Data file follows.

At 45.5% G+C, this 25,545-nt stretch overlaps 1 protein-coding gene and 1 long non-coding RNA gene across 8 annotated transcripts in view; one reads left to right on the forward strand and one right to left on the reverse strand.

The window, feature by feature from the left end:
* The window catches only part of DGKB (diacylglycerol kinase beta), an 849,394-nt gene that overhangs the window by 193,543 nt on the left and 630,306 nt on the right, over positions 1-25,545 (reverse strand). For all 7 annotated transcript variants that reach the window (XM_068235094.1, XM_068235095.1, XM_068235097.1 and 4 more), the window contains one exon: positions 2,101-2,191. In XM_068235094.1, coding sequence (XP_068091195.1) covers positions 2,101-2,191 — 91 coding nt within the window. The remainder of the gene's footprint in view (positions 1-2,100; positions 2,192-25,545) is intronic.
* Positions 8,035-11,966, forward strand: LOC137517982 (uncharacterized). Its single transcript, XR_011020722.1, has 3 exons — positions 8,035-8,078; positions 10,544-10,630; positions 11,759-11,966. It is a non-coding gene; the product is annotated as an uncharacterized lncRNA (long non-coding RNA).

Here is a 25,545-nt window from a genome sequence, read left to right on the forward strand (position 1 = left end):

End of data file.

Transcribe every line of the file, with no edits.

At 45.5% G+C, this 25,545-nt stretch overlaps 1 protein-coding gene and 1 long non-coding RNA gene across 8 annotated transcripts in view; one reads left to right on the forward strand and one right to left on the reverse strand.

The window, feature by feature from the left end:
* The window catches only part of DGKB (diacylglycerol kinase beta), an 849,394-nt gene that overhangs the window by 193,543 nt on the left and 630,306 nt on the right, over positions 1-25,545 (reverse strand). For all 7 annotated transcript variants that reach the window (XM_068235094.1, XM_068235095.1, XM_068235097.1 and 4 more), the window contains one exon: positions 2,101-2,191. In XM_068235094.1, coding sequence (XP_068091195.1) covers positions 2,101-2,191 — 91 coding nt within the window. The remainder of the gene's footprint in view (positions 1-2,100; positions 2,192-25,545) is intronic.
* Positions 8,035-11,966, forward strand: LOC137517982 (uncharacterized). Its single transcript, XR_011020722.1, has 3 exons — positions 8,035-8,078; positions 10,544-10,630; positions 11,759-11,966. It is a non-coding gene; the product is annotated as an uncharacterized lncRNA (long non-coding RNA).

Here is a 25,545-nt window from a genome sequence, read left to right on the forward strand (position 1 = left end):